Throughout the New Testament it says that a wife should submit to her husband. Does that mean that when a wife leaves her husband because of repeated violence lasting several years, that she is committing a sin? It appears to me that the female is in a no win situation here, stay and be killed, or leave and be a sinner.

When the Bible speaks of a woman submitting to her husband, such as in Ephesians 5:22-24, the idea is for her to give him the respect he is due because he is the God-ordained head of the house. She respects him as the head of the house and seeks to fulfill her God-given role as the helper to her husband. She will have her duties within the home, such as in regard to the house, the children, etc. This, however, does not make her a doormat to be mistreated or taken advantage of. In regard to spouse abuse, the Bible does not deal with this issue directly. Nevertheless, there is a principle that can be applied. 

First, let it said that one should not remain in a life-threatening situation. The individual must not only consider his or her own life, but also the lives of others, especially children that may be involved. When the Bible speaks of a Christian suffering persecution it is for the gospel’s sake, not suffering at the hands of an abusive spouse, which usually has nothing to do with whether or not one is a Christian. 

Second, in 1 Corinthians 7:10-11 the Bible says, "And unto the married I command, yet not I, but the Lord, Let not the wife depart from her husband; but and if she depart, let her remain unmarried, or be reconciled to her husband: and let not the husband put away his wife." Obviously, as Paul penned this, by inspiration, he recognized that there would be instances of separation. The instance causing the separation in this particular passage is not specified. However, two options are given to the woman, 

1) be reconciled, or 2) remain unmarried. Neither of the usual Greek words for divorce is used in verses 10 and 11, so he does not have getting a divorce in mind. Naturally, this would have to be the case since there is only one justifiable cause for divorce, adultery. The word here means a separation, being apart – thus married but not living together. An individual, then, in an abusive situation, one which is potentially life-threatening, could leave that situation and live apart from his/her mate and simply live apart or file for legal separation. This does not grant one a right to divorce and remarry, but it does allow one to protect one’s life and not commit the sin of divorce.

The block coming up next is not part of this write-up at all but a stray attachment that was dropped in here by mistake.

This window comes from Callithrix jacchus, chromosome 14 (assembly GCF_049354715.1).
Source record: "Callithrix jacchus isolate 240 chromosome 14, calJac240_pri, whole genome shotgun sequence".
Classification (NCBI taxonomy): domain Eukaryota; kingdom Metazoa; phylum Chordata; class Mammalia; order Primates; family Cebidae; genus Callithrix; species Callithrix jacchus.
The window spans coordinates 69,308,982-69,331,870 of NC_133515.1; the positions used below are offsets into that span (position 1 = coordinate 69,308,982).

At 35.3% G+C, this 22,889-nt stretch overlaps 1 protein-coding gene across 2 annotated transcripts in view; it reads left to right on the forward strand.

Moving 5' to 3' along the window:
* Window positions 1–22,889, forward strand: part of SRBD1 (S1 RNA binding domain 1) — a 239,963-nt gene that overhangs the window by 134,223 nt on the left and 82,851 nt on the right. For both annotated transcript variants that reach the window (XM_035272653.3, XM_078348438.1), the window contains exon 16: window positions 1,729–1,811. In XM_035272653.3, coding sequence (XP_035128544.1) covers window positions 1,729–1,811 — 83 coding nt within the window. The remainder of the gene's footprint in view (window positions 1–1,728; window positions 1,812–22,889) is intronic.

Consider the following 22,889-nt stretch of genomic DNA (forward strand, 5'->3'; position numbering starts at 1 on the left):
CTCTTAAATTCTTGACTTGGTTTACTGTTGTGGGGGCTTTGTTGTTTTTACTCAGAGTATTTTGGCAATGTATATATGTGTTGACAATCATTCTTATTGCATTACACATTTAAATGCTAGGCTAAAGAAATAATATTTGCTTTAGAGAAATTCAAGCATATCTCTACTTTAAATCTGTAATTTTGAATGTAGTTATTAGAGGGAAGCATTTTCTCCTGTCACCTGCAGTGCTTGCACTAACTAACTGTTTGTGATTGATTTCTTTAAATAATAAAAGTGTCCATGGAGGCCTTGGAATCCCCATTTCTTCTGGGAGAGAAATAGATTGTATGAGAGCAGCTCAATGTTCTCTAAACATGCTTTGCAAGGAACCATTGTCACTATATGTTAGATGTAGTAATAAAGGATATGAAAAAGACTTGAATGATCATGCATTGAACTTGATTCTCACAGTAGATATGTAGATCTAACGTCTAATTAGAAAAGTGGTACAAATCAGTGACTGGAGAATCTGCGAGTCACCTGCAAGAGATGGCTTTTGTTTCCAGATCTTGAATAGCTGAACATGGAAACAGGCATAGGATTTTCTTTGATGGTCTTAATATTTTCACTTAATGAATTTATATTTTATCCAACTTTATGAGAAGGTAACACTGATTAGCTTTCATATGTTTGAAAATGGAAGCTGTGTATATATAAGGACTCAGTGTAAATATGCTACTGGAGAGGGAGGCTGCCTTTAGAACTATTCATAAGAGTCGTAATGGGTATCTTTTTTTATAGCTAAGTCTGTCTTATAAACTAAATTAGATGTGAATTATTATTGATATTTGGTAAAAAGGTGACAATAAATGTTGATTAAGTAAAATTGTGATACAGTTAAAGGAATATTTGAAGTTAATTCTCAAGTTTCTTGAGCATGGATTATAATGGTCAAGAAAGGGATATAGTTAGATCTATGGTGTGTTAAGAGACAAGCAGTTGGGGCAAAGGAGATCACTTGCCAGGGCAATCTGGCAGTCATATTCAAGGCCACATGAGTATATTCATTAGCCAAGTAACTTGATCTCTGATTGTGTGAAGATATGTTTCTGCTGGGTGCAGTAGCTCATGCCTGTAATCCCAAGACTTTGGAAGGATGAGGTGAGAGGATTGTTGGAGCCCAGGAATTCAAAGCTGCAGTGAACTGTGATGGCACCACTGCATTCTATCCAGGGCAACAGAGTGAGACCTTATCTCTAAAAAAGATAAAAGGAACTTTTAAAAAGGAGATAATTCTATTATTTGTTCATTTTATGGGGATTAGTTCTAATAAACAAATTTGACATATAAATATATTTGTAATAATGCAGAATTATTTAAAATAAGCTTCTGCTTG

What does the Bible say about an unmarried couple living together? Is it o.k. if they are practicing abstinence?

This is an interesting question,  Actually, the Bible says NOTHING about a couple "living together". "Living together" is a man-made custom. It is NOT ordained by God and it is NOT authorized in the Bible as an acceptable union between a man and a woman. The only authorized union between man and woman that the Bible mentions is marriage. Passages like Geneses chapter 1 and Hebrews 13: 4 support this statement.  Since living together was created by the world, it is seen in the eyes of
Christians as sinful. We are told throughout the Bible to "avoid every kind of evil" I Thess. 4:22. 3 John 11 tells us not to imitate what is evil, but what is good. I Cor. 6:18 tells us to "flee fornication". If we know that marriage is God's will for a man and a woman, then we must realize that any other man-made union between a man and a woman is NOT God's will.

   In response to the second part of your question, I will send you to several passages in the Bible that speak of the dangers of this arrangement. James 1: 13-15 speaks about temptation and the effects of giving in to it. Living together IS a temptation and anyone who tells you differently is lying to themselves. To put yourself in a situation where you are tempted CONSTANTLY is just not smart. I Pet. 2:11 urges us to "abstain from sinful desires, which war against your soul". Ps. 44:21 and Acts 15:8 tell us that God knows our hearts. Heb. 13:4 tells us that the "marriage bed is to be kept pure".

All of these scriptures lead us to believe that even if a couple is living together in abstinence, they are putting themselves in a constant state of temptation, which leads to spiritual death. They are also ruining their influence and corrupting their view of the opposite sex, which could lead to trouble later on in life if that person ever DOES decide to marry. To answer your question as honestly as possible, it's just a BAD idea.

Is a union/commitment between a man and a woman to be married in the eyes of the Lord enough, or is it necessary to go through a wedding ceremony?

The wedding ceremony has been the long recognized means of a couple being recognized as married. The Lord performed His first miracle at a wedding, John 2:1-11. Jesus would use the wedding ceremony as a basis for the parable of the ten virgins, Matthew 25:1-13. The wedding ceremony is also used as the picture of the final uniting of the saints with Christ, Revelation 19:7-9. The eternal dwelling place of the saints is described as "…prepared as a bride adorned for her husband," Revelation 21:2.